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I have a 2000 tip, been manually downshifting for over 3 years without problem. Only thing I recall reading is that it is possible to downshift manually and cause an overrev situation - bad. Also read somewhere that under braking in auto mode if you briefly WOT the tip will select the correct gear for the speed. Not tried this.

Going the other way no problem. Launching a tip in manual mode from first to fourth or fifth with wide open will not overrev engine - ecu controls it all for you. Plenty of noise and Gs.

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The tiptronic module will not allow it to shift down if there is a potentail over-rev condition. Double-clicking the buttons will downshift two gears if conditions allow.

Why would anyone say it puts excessive load on an auto transmission, and not with a manual? It doesn't make sense to me. The owners' manual even suggests it for engine braking when going downhill, or slowing for urban areas, etc.

As an aside, the latest PDK has a 'de-coupling' feature for normal driving, which makes the car freewheel when off throttle. It is for economy, but most people seem to dislike the feature. De-coupling is inhibited in sport mode.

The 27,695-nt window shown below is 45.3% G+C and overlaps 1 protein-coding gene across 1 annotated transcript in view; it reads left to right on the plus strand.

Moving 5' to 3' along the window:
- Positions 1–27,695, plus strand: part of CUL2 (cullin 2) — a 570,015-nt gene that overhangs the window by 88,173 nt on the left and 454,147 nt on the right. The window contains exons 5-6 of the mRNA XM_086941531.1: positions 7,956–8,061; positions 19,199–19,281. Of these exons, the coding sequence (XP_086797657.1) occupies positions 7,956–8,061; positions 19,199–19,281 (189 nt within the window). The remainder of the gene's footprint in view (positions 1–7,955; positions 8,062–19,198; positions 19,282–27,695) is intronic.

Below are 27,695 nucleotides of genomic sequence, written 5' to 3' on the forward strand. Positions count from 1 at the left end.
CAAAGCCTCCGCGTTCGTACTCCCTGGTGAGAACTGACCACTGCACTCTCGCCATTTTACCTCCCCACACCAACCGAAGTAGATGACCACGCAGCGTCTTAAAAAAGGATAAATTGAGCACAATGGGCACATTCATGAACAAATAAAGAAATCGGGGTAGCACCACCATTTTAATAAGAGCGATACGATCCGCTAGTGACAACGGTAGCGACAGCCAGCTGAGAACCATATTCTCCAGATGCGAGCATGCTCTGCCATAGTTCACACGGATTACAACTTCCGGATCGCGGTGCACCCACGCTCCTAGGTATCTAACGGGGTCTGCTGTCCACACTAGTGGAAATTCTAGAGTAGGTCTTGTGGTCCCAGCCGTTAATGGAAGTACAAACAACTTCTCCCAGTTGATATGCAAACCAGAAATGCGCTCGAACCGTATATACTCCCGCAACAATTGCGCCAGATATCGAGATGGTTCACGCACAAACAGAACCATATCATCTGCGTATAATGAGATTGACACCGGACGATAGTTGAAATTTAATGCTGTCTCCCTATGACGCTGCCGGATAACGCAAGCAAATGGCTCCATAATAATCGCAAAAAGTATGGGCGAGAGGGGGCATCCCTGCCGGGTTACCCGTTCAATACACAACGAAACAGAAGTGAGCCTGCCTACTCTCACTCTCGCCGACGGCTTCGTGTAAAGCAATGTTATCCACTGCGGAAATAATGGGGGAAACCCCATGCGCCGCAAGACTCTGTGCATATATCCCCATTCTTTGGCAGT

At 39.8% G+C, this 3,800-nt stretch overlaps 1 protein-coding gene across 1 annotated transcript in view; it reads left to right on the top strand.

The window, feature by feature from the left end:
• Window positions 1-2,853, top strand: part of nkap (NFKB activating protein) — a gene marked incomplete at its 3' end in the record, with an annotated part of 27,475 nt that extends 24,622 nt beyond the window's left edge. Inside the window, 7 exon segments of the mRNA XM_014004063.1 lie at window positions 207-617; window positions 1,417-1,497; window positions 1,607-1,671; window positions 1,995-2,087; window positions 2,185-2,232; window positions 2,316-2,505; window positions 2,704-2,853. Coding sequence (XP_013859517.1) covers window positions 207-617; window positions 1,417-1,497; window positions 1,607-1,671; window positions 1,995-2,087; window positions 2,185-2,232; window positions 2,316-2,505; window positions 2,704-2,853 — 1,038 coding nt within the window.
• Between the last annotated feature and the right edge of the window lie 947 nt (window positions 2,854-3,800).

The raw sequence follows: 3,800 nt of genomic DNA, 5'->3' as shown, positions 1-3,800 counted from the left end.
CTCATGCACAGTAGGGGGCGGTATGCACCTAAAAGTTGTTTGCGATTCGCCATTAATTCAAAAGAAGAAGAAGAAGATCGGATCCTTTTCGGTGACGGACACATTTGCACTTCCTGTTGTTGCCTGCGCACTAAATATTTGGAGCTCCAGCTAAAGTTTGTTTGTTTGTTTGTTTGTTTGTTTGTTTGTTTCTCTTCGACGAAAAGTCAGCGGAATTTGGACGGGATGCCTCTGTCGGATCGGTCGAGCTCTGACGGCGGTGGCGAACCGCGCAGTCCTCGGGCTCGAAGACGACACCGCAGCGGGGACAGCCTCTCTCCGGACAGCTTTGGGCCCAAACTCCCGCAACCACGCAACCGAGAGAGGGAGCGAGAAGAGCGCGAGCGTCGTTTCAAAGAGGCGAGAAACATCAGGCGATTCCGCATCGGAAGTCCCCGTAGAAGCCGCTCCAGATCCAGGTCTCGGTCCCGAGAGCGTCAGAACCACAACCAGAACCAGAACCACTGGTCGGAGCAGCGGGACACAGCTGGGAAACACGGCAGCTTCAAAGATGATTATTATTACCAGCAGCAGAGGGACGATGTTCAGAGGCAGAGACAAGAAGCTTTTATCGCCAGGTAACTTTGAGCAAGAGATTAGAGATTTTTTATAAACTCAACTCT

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Thanks Richard - its good to know its smart enough not to allow down shift causing over-run. I went back overnight and agree, I found lots of Porsche literature saying its not possible. e.g. From the MY00 owner manual : "Gear changes which would exceed the upper or lower engine-speed limit are not executed by the controller." There is identical statement in the MY03. Now I can stop checking which gear it's in before down shifting and just drive it.

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Loren - is there any description of what type of throttle input causes each of the 5 shift patterns to be chosen?

It doesn't take much experimentation to realize that SC1 is "grandma driving" and SC5 is "WOT, hard". What about in between?

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Loren - is there any description of what type of throttle input causes each of the 5 shift patterns to be chosen?

It doesn't take much experimentation to realize that SC1 is "grandma driving" and SC5 is "WOT, hard". What about in between?

As a Contributing Member you can download and read the tech book here

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Hi Loren. As a new member I'd like to know how to be a ''Contributing Member''... Can you please help..